A little over a week ago, I reported that the Chicago Cubs were exploring some significant branding changes for 2014, including new logos, new uniforms, and a JumboTron.
The latter branding change is all about (well, aside from the revenue) the in-game experience, which is a huge part of a team’s brand. According to Paul Sullivan, who spoke with team Marketing Director Alison Miller, there are other in-game experience changes being considered … and I reckon you’ll have some opinions.
From the Tribune:
The Cubs are teaming up with Northwestern’s Kellogg School of Management to conduct a survey involving kids’ experiences at Wrigley Field, asking selected fans to help provide the “right opportunities for your kids to connect with the team and grow as the next generation” of fans ….
“We’ve done a couple things just with trying to get better research on our fans, and just being smarter about what our fans want,” Cubs senior marketing director Alison Miller said. “We’ve done a lot of focus groups in the last couple of months.”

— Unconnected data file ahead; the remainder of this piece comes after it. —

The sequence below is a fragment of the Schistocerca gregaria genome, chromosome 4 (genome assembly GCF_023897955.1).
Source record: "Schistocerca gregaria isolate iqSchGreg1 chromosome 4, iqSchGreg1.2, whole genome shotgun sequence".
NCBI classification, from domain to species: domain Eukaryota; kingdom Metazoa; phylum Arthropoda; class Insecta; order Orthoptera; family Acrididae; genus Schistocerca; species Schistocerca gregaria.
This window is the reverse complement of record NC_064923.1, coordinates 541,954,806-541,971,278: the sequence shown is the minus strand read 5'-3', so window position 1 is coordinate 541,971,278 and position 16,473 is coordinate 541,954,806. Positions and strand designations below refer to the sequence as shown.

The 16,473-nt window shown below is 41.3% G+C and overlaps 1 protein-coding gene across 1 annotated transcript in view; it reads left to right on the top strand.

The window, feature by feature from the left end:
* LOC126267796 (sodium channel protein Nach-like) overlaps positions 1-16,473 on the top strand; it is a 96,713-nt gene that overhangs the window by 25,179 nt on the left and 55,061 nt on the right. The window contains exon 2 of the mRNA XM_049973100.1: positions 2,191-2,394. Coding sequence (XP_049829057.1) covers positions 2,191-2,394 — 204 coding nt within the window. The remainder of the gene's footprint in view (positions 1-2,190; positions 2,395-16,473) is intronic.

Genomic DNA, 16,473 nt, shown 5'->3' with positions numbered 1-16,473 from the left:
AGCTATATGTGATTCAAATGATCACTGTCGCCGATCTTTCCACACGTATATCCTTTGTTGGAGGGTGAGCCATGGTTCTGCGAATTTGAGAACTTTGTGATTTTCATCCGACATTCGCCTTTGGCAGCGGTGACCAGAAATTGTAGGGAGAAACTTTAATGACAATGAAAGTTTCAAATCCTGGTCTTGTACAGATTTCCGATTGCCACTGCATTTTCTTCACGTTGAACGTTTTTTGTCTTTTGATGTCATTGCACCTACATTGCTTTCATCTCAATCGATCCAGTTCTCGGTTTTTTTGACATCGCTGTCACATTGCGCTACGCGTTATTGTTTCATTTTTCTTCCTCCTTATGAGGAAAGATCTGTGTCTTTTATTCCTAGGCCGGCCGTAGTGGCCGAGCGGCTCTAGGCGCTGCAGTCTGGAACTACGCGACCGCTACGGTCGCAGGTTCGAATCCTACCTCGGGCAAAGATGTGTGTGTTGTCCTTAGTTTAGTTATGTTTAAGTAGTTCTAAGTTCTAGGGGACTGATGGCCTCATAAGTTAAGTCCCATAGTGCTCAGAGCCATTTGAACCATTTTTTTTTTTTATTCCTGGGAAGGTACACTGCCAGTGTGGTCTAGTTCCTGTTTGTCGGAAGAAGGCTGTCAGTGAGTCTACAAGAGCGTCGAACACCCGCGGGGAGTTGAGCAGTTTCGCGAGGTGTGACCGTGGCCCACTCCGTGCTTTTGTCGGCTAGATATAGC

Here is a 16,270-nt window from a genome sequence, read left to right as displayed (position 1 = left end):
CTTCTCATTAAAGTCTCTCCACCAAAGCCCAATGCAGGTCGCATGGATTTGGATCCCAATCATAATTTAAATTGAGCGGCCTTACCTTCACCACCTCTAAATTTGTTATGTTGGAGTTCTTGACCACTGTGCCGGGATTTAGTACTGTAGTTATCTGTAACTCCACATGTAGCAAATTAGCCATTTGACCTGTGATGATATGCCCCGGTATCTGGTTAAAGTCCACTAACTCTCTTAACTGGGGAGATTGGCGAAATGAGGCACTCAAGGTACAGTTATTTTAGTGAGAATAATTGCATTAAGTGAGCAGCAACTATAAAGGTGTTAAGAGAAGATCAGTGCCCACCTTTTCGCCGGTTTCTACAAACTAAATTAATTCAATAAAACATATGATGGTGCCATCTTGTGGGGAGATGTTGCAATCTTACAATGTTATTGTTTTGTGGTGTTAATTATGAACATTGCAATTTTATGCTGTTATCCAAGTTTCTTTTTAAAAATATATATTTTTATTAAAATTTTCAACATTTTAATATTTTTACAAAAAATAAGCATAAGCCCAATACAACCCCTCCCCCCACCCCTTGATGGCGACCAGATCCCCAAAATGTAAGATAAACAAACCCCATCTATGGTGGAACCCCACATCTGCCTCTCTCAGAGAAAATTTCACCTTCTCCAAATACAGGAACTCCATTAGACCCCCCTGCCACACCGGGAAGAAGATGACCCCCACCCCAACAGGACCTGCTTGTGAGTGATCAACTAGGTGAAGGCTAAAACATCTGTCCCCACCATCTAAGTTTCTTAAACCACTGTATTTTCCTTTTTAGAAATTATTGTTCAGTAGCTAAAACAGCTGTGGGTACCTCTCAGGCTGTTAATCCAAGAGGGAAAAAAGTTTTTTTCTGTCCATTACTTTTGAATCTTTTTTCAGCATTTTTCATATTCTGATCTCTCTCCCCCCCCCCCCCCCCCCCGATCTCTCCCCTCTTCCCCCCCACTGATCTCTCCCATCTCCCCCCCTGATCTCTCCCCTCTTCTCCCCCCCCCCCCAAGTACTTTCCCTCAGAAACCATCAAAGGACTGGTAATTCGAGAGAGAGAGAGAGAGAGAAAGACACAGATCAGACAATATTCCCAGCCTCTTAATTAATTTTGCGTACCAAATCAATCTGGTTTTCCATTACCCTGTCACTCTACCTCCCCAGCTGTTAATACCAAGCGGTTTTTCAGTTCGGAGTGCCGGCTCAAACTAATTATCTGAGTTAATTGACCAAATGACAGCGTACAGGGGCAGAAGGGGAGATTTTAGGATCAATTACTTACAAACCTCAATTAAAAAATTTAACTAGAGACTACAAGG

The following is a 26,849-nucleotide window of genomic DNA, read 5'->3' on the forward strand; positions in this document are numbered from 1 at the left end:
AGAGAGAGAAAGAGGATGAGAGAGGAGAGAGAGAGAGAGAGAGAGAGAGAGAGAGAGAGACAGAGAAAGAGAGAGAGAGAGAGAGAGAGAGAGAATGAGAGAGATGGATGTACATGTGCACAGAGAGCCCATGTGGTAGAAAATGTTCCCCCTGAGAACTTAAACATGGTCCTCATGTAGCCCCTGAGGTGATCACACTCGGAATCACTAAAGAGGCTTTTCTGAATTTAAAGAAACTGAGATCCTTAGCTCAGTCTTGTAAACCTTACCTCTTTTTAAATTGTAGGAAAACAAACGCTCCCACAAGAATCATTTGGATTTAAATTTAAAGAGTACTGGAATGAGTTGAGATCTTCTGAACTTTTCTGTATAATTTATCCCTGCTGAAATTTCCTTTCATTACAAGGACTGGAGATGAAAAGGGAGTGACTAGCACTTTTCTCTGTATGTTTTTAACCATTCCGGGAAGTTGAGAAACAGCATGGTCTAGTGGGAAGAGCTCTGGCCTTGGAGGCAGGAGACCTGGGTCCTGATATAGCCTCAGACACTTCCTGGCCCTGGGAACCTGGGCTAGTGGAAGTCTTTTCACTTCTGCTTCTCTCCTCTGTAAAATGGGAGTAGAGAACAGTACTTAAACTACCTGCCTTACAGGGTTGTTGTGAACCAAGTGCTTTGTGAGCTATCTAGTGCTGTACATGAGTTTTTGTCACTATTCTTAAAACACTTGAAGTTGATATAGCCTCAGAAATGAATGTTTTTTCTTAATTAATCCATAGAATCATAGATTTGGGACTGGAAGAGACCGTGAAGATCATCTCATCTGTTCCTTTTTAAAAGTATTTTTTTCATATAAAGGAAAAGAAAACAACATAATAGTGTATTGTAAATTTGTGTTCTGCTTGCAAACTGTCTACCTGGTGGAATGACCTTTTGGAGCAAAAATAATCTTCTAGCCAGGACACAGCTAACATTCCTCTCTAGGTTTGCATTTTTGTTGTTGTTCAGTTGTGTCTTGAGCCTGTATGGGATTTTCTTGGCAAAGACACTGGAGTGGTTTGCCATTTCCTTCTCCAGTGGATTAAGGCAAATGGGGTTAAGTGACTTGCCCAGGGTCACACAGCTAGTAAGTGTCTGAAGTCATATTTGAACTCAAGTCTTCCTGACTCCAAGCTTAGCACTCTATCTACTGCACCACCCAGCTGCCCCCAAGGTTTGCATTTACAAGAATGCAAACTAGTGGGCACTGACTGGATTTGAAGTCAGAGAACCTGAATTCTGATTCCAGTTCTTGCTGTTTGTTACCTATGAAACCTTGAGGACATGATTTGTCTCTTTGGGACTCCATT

Among the kid-friendly topics fans were asked about were batting cages and radar gun zones, kids apps for smartphones and tablets, a kids section, a new Cubs song and “interaction with a mascot.”
Feel free to go absolutely nuts about the prospect of a mascot at Wrigley Field. I am actually in favor of *some* (subtle, non-invasive, minor) additions to the in-game experience which are kid-and-family-friendly. Family fan zone type things? Sure. Maybe a kids-focused half-inning with a special song and dance for kids in-between innings? That might be funny and cool (I seriously just came up with that – you’re welcome, Cubs). Watching a game at Wrigley Field is a hallowed, beautiful experience … for everyone over six. For the youngest set among us, I’d imagine it could be something of a bore. Spicing it up to keep parents sane isn’t the worst thing in the world.
But, there’s a limit. And I trust these smart Cubs executives to find that line. A bounding dinosaur or rabble-rousing chicken probably falls on the wrong side of that line. Incessant videos and pump-it-up songs are also on the wrong side of the line. Catering to families with young children is a nice ancillary goal, but it should not be the focus of the in-game experience. The focus at Wrigley Field is, and always should be, the baseball.
That said … if the Cubs do take on a mascot, can they steal DJ Kitty from the Rays?